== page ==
Abbott’s narration often jumps between stories set in very different historical eras, and she reflects on historical and modern-day marriage in tandem. This approach reinforces Abbott’s emphasis on the continuities between the history and present reality of marriage — a connection she describes as the “subtext” of the book. At times this polychronic perspective provides interesting and helpful background to the topic at hand; in other instances, this kind of non sequitur is simply disorienting. It is also difficult for the reader to trace developments over time through this kind of chronological flip-flopping. For example, a chapter on gay marriage discusses the wedding of Ellen DeGeneres and Portia De Rossi and then jumps back to examples from ancient Greece and Rome; it then moves on to 20th-century Canadian and American social and legal histories of gay marriage and narrates the Stonewall Riots in Greenwich Village, New York City, 1969.

However, any such critiques are overshadowed by the success of the book as a historically-situated reflection on all things matrimonial. Abbott’s method and model are clearly deliberate and chosen to reach a wide audience. Historians will wish for more details and analysis, fewer generalizations and un-cited statements. Yet general readers will appreciate the flow and connections that Abbott creates. It is wholly evident that Abbott treats her topic with great thoughtfulness and ability.

Abbot makes clear that marriage matters on many levels. Marriage is an inherently political topic. The institution figures prominently in peoples’ social, religious, economic and emotional lives, and is a basis of individual and collective identities. The right to marry is an election issue. Church, state and public opinion quarrel over the tradition and its future. A History of Marriage likewise is political, but not polemical. Abbott traces the evolution of marriage as “the product of official policy-making.” She also dives into many controversial topics, and investigates divorce, interracial marriage, and parenting techniques. Her book devotes space to the sad North American legacies of unjust policies forced upon First Nations peoples, Asian immigrants and African-American enslaved peoples. Abbott refuses to ignore difficult stories: she integrates histories of hardship and oppression, in an effort to view marriage in all its aspects.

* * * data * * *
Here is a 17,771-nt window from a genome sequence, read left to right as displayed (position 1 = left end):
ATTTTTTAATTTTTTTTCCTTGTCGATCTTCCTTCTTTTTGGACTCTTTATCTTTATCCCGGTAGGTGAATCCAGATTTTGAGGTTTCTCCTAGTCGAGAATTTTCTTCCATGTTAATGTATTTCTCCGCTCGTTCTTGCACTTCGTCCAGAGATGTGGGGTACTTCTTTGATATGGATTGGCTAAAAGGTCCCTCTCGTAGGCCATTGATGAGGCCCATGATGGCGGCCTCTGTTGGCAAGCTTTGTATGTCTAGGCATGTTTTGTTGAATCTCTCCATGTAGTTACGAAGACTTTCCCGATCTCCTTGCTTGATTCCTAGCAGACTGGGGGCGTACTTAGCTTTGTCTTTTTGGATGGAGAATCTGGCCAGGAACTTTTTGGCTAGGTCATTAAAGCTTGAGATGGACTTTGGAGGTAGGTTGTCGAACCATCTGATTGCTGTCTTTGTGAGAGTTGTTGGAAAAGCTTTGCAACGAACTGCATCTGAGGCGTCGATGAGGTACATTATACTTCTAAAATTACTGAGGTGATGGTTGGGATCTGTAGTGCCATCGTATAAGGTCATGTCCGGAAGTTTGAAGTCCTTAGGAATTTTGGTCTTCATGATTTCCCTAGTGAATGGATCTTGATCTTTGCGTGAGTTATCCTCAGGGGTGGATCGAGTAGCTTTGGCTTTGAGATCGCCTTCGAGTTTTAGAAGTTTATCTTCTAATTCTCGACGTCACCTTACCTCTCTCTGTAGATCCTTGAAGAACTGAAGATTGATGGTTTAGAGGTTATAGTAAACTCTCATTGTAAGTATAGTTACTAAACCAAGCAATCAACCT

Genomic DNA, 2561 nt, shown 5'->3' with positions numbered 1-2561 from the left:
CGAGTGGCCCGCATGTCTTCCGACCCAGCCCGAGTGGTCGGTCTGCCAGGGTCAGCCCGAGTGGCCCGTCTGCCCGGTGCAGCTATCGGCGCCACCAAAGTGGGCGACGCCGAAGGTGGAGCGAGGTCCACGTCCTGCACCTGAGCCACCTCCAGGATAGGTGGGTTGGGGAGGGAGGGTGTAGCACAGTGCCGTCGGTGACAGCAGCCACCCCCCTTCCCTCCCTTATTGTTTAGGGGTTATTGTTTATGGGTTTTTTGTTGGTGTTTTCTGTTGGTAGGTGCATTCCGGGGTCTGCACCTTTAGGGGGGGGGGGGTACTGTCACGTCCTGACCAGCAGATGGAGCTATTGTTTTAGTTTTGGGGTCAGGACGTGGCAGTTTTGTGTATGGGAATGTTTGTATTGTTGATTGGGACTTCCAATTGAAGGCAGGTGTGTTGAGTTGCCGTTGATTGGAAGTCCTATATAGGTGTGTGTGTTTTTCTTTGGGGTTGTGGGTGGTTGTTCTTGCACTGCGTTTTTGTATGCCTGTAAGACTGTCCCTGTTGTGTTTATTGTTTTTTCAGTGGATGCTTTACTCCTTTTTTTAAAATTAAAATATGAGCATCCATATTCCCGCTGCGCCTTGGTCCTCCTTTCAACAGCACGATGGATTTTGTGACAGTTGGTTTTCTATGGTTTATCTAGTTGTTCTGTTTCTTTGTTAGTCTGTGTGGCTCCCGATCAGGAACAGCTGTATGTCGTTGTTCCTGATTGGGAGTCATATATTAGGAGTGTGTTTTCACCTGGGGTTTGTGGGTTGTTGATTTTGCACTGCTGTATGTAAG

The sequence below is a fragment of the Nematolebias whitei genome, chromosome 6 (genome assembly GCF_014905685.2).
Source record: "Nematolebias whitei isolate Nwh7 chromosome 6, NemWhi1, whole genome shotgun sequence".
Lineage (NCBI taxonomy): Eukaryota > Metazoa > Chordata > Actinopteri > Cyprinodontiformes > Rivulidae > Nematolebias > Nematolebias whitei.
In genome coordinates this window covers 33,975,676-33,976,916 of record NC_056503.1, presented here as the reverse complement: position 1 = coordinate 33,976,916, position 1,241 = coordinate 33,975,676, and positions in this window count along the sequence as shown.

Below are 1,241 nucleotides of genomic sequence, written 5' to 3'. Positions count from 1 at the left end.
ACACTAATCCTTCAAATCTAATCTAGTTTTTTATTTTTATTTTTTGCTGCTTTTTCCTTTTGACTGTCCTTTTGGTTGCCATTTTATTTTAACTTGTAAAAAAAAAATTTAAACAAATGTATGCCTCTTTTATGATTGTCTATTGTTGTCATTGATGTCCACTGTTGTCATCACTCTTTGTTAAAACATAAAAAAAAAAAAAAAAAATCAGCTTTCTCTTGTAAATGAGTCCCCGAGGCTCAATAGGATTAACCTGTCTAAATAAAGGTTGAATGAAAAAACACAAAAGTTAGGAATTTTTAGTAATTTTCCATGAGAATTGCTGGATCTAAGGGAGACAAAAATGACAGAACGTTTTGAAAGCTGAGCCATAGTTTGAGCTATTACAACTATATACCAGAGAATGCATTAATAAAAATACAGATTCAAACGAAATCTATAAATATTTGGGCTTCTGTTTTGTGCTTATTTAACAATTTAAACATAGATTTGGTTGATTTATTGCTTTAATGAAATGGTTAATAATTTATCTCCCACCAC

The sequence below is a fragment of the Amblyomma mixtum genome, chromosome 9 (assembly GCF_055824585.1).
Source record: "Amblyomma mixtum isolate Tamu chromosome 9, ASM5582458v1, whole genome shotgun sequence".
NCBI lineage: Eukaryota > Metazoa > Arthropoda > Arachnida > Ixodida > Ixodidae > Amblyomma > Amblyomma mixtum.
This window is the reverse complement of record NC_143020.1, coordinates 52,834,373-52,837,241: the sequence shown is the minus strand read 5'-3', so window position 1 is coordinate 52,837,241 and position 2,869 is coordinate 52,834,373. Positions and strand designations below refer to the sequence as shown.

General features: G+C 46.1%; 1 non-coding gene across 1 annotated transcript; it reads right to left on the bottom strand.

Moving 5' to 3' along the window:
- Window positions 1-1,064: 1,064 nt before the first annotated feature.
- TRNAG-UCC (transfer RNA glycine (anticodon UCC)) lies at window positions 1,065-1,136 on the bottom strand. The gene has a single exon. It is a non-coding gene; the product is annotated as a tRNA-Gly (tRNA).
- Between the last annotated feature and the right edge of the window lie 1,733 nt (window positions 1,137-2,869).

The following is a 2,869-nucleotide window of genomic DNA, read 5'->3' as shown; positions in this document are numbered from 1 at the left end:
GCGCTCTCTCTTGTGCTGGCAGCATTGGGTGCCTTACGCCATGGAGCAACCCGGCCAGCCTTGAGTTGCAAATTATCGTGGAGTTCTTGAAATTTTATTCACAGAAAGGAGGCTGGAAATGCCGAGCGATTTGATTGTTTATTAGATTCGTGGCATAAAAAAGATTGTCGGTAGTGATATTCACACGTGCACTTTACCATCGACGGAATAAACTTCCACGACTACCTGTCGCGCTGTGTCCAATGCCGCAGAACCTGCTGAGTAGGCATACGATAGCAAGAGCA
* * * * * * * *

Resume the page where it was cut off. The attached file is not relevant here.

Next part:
It would be impossible for a writer to compose a book of this nature without imparting her own personal politics in some measure. So after exploring the historical and current states of marriage, is Abbott for or against it? Abbott is adamant that North American marriage can continue to be useful and used if we bolster families with better support systems and make children our main collective concern. She concludes that marriage is still a fruitful way to organize society for those who want it and are not abused within it. But what is important is that Abbott also validates singlehood and cohabitation, defends gay marriage and parenting, and acknowledges that marriage is only one way to organize families.

Abbott does not claim to impart comprehensive knowledge on the topic of marriage. Rather, her work proves that there is no single story that could possibly represent such a sundry subject. A History of Marriage isn’t the final word on marriage. Better, it’s a conversation starter.

Stephanie Cavanaugh is a Ph.D. student in the Department of History at the University of Toronto. She studies inter-cultural contact and religious conversion in the early modern Atlantic world. Her hometown is Fredericton, New Brunswick.